Reports & Publications

Male Students’ Augmented Underperformance with Teacher-Perceived Gender Stereotypes as Score Markers: Natural Experimental Evidence from Rural Philippines

Discussion Papers

No.734

by Masayoshi Okabe

January 2019

ABSTRACT

Schoolboys in the Philippines are said to be underperforming in human capital accumulation, particularly education, compared to their female counterparts, especially in rural regions. Although existing literature has analyzed the sources of this bias, further research is required to understand its background. Thus, by combining our unique primary data from our own field survey using tailored questionnaires conducted in Marinduque Province and administrative data on the National Achievement Tests (NATs), we compare sources of the persistence of a negative male effect on test scores. We avail of the variations of blindness in rating systems between the NATs and teacher-rating report cards (RCs). Results of sensitivity analysis in regressions support the hypothesis that male students are systematically more likely to receive lower scores when they are evaluated in a non-blind rating system in which teachers know who the examinees are. The paper empirically presents an insightful perspective about Filipino s choolboys’underperformance being further augmmented through gender stereotypes perceived by the evaluators, in this case, the school teachers.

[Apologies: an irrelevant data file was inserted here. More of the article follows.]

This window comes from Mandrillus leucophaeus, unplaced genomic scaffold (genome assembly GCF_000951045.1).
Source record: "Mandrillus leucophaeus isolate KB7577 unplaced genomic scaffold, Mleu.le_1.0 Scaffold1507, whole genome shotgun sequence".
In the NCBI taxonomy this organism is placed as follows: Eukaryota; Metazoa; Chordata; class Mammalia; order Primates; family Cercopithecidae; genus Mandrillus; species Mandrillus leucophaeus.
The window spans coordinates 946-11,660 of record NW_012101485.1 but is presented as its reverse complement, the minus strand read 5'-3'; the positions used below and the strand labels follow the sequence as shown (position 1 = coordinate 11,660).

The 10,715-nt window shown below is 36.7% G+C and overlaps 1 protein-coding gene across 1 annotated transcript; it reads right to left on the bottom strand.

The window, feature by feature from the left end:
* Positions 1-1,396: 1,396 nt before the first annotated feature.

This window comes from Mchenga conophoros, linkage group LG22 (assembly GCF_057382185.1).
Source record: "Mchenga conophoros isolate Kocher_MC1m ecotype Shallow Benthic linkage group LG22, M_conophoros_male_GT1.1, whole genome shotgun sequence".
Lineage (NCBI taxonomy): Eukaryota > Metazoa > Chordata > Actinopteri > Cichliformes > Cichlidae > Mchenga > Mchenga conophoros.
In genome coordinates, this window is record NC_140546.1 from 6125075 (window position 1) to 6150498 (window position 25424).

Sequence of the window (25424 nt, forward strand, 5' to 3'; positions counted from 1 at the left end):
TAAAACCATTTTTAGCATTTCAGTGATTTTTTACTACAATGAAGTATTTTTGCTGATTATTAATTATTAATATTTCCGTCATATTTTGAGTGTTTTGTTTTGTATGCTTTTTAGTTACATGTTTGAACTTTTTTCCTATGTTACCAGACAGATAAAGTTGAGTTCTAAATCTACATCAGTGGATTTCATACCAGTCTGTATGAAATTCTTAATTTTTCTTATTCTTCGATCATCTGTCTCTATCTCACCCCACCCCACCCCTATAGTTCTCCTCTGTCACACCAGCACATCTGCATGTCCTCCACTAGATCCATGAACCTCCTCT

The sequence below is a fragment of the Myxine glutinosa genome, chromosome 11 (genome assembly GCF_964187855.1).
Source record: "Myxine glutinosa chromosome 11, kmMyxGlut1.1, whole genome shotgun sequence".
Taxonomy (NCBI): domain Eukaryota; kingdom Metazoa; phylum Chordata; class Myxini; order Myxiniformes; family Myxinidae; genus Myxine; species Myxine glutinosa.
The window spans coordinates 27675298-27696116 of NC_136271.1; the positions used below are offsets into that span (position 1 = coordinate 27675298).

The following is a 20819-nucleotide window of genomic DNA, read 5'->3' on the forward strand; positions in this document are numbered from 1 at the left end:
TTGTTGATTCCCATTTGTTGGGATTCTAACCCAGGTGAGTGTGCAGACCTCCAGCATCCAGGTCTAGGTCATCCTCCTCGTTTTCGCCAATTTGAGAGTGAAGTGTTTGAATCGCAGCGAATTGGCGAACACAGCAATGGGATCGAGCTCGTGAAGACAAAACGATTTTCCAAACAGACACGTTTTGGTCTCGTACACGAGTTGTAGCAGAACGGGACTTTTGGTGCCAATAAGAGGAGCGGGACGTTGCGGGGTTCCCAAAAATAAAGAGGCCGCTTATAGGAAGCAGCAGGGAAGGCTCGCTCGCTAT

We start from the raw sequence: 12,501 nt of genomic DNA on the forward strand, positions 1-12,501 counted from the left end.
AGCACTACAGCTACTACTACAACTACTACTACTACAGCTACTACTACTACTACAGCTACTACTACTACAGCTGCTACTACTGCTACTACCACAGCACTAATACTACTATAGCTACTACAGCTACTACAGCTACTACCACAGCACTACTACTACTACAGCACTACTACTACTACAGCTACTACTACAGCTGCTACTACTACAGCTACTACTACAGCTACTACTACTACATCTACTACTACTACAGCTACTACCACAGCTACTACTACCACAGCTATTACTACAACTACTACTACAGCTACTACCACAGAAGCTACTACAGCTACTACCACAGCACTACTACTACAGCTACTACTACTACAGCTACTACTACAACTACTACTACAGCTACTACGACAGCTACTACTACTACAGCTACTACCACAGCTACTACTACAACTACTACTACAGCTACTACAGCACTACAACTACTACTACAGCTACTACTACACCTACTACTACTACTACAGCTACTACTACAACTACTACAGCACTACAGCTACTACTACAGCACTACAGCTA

Keywords:Male-effect Heterogeneity; Supply-side Bias; Test Scores; Human Capital; Philippines

JEL classification:D91; I21; I24; I25; I32; J16; O15; O53

Please note that discussion papers are works in various stages of progress and most have not been edited and proofread and may contain errors of fact or judgment. Revised versions of these papers may subsequently appear in more formal publication series. The views expressed in this publication are those of the author(s). The IDE does not guarantee the accuracy of the data included and accepts no responsibility for any consequences arising from its use.